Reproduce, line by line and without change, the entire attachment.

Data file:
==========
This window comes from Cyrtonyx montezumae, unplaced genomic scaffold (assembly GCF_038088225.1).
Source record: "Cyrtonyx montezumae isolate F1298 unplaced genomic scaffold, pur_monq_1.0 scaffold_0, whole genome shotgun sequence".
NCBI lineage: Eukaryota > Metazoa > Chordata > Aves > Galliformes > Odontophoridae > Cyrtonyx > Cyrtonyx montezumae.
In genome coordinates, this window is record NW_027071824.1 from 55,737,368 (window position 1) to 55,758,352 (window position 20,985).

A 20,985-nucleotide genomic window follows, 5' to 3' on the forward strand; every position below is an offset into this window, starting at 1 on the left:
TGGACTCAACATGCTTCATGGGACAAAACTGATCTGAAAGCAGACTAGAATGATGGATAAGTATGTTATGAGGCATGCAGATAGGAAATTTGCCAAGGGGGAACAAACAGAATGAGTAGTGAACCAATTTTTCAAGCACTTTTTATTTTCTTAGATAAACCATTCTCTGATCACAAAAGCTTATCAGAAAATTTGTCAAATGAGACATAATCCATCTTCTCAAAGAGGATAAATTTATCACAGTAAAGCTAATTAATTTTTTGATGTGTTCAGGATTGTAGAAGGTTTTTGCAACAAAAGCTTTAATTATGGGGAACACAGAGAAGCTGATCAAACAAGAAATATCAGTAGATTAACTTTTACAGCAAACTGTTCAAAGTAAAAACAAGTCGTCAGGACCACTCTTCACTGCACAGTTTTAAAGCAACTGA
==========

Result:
This window comes from Cyrtonyx montezumae, unplaced genomic scaffold (assembly GCF_038088225.1).
Source record: "Cyrtonyx montezumae isolate F1298 unplaced genomic scaffold, pur_monq_1.0 scaffold_0, whole genome shotgun sequence".
NCBI lineage: Eukaryota > Metazoa > Chordata > Aves > Galliformes > Odontophoridae > Cyrtonyx > Cyrtonyx montezumae.
In genome coordinates, this window is record NW_027071824.1 from 55,737,368 (window position 1) to 55,758,352 (window position 20,985).

A 20,985-nucleotide genomic window follows, 5' to 3' on the forward strand; every position below is an offset into this window, starting at 1 on the left:
TGGACTCAACATGCTTCATGGGACAAAACTGATCTGAAAGCAGACTAGAATGATGGATAAGTATGTTATGAGGCATGCAGATAGGAAATTTGCCAAGGGGGAACAAACAGAATGAGTAGTGAACCAATTTTTCAAGCACTTTTTATTTTCTTAGATAAACCATTCTCTGATCACAAAAGCTTATCAGAAAATTTGTCAAATGAGACATAATCCATCTTCTCAAAGAGGATAAATTTATCACAGTAAAGCTAATTAATTTTTTGATGTGTTCAGGATTGTAGAAGGTTTTTGCAACAAAAGCTTTAATTATGGGGAACACAGAGAAGCTGATCAAACAAGAAATATCAGTAGATTAACTTTTACAGCAAACTGTTCAAAGTAAAAACAAGTCGTCAGGACCACTCTTCACTGCACAGTTTTAAAGCAACTGA